By Charles Smethurst, CEO of Dolphin Trust
It is a well reported fact that many of Germany’s major cities experience an acute shortage of residential housing. A 2016 report from Savills shows that several German cities have residential vacancy rates of less than 2%.
As CEO of Hanover-based Dolphin Trust, I have observed the challenge of accommodation undersupply for more than 25 years. The strategy that we now undertake is partly focused on helping to address our country’s housing shortage.
As we consider bridging the gap in the supply of essential homes for our nation, Germany is confronted by the same challenges as many other countries around the world. We must protect our planet where we can. Tackling this challenge cannot solely revolve around filling empty, unspoiled and natural land with new building structures.
Whilst winning planning permission on unspoiled land is an inevitable consequence of the growing population challenge that the world faces, we must all think sensitively about the environmental impact that comes alongside most major building projects.
I feel passionate that all conscientious real estate industry developers and construction companies should take a considerate, responsible and intelligent look at how we can utilise unused, derelict and empty complexes – buildings that have the potential to bring significant value into our communities and our respective economies.
As I consider the subject of thought leadership in the attempts to address this dilemma, I must give credit to the German government. Germany’s long-standing tax break, an initiative that was originally commissioned more than 20 years ago, permits high-rate German tax payers to enjoy some tax leniency, when they purchase and oversee the renovation of a German listed building.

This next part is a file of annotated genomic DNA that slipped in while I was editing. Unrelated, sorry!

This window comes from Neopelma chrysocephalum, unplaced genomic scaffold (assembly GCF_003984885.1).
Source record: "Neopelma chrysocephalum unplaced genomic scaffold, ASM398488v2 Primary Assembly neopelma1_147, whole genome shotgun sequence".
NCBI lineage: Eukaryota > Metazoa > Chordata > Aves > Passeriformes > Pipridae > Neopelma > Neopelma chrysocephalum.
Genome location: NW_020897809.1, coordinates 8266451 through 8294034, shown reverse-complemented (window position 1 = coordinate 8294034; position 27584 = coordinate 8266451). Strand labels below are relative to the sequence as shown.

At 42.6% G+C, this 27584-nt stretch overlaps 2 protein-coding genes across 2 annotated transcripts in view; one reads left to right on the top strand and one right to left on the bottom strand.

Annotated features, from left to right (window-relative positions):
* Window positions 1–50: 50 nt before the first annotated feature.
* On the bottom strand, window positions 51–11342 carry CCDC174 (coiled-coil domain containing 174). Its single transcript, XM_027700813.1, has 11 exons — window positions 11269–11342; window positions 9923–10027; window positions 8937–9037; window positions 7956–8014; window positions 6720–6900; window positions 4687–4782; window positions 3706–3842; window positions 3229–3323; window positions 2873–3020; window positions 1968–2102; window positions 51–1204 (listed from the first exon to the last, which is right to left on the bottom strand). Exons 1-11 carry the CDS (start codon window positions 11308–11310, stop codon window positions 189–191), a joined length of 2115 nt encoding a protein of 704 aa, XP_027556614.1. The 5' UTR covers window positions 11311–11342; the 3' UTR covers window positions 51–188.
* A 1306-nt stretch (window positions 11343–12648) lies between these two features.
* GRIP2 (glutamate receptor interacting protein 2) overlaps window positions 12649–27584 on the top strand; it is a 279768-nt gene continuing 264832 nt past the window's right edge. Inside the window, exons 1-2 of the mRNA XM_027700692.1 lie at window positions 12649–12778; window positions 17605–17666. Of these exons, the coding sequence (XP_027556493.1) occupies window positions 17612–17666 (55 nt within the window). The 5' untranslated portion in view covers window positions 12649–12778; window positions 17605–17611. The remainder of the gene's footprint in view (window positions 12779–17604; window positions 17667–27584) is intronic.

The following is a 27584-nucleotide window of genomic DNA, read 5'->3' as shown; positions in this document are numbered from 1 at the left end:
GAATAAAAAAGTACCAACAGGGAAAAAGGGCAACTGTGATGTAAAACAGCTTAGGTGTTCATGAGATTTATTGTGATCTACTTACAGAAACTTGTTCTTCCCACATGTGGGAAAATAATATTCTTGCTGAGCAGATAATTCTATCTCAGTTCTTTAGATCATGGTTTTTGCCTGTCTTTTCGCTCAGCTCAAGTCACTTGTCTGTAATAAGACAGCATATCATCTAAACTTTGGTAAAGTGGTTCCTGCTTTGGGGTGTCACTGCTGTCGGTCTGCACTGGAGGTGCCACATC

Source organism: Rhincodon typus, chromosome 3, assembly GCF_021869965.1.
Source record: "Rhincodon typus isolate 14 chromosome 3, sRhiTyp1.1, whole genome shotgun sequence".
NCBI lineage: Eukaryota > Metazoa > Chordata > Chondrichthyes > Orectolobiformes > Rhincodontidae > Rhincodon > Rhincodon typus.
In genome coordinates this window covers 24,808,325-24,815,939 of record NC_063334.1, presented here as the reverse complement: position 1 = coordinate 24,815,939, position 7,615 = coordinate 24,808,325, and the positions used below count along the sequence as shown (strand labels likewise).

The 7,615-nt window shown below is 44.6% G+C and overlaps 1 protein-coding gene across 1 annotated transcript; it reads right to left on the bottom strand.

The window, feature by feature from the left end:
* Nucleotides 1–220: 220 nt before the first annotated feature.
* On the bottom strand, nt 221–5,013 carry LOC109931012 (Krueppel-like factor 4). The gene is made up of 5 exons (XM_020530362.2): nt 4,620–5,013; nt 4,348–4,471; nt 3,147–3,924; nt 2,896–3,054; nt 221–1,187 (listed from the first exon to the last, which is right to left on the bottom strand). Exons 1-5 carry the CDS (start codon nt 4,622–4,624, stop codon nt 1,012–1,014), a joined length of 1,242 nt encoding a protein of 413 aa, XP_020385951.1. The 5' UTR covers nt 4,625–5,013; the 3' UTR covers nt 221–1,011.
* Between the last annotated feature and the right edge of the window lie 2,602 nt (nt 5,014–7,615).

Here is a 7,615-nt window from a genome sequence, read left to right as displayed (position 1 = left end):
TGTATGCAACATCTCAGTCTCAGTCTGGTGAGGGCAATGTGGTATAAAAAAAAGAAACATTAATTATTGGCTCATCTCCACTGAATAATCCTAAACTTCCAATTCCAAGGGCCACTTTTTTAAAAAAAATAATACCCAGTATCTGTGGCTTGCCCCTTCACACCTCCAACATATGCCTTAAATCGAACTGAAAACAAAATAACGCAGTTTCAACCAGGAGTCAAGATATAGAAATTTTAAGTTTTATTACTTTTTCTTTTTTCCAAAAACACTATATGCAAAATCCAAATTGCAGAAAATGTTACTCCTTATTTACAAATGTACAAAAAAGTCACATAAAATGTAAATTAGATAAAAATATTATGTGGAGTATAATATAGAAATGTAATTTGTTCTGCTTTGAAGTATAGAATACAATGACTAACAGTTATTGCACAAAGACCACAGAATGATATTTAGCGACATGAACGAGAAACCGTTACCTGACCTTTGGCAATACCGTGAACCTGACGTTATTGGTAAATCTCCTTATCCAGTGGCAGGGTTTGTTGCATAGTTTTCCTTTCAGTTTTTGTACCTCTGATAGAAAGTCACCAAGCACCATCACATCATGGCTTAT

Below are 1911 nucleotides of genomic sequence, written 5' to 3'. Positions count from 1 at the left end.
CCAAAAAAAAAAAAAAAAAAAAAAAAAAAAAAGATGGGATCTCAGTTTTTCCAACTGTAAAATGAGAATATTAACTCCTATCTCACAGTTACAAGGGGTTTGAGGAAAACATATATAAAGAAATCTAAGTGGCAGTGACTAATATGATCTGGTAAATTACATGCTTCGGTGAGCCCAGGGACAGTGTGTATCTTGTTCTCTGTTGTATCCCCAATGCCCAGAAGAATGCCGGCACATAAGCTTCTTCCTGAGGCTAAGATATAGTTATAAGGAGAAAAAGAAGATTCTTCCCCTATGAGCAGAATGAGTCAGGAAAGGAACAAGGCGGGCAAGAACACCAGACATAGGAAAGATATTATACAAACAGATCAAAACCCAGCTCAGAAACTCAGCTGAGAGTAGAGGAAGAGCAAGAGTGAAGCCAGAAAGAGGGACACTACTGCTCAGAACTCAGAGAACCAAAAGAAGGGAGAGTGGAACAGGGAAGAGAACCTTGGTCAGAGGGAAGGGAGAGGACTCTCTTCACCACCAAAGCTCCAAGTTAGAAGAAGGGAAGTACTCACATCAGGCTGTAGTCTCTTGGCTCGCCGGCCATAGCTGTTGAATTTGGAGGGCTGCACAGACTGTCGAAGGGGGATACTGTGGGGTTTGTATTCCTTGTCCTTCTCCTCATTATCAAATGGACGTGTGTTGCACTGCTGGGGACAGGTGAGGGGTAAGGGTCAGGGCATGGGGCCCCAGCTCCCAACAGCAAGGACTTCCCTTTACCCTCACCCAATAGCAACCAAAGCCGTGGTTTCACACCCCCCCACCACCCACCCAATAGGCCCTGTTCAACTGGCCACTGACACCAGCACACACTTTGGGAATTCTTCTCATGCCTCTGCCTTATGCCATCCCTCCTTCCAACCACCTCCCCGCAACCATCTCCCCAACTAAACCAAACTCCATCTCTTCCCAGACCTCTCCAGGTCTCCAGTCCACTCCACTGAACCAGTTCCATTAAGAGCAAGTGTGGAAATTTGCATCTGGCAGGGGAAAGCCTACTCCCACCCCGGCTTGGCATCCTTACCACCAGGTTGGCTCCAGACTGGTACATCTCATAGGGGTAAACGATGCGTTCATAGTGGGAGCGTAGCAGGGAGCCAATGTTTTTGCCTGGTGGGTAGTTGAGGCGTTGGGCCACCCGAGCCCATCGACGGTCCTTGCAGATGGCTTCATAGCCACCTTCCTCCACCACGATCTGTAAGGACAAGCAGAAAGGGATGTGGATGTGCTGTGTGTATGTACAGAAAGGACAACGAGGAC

As a result of this tax break, Dolphin Trust has been able to give a new future and a new purpose to dozens of historical buildings. There are many project examples that I could share to present the profile and the value of our work. The two that I’m especially proud of are located in Mainz and Berlin. Our project in Mainz was once used as an army barracks. It now o‑ffers quality apartments to 113 families. The second project, located in Berlin, was a former post office – known as “Carrée Alte Post”. We are now deep into the process of converting this building into apartments. When our work is complete, 139 German families will enjoy high-quality, energy-efficient homes in a very convenient area of Berlin.
In the months and years ahead, our work will also see us convert a 350,000 sq.m. site, located within a 40-minute commute of Berlin, into a sought-after housing complex. This site encompasses more than 11 German listed building projects.
As I travel the world on business, I find myself frequently discussing our business model and the associated German tax break. My business contacts in many different countries often share their frustration and question why their governments don’t adopt similar policies and strategies to ease their own housing shortage issues.
The work of Dolphin Trust has proven that there are many advantages to be gained by giving a new future and a new purpose to historical buildings. cs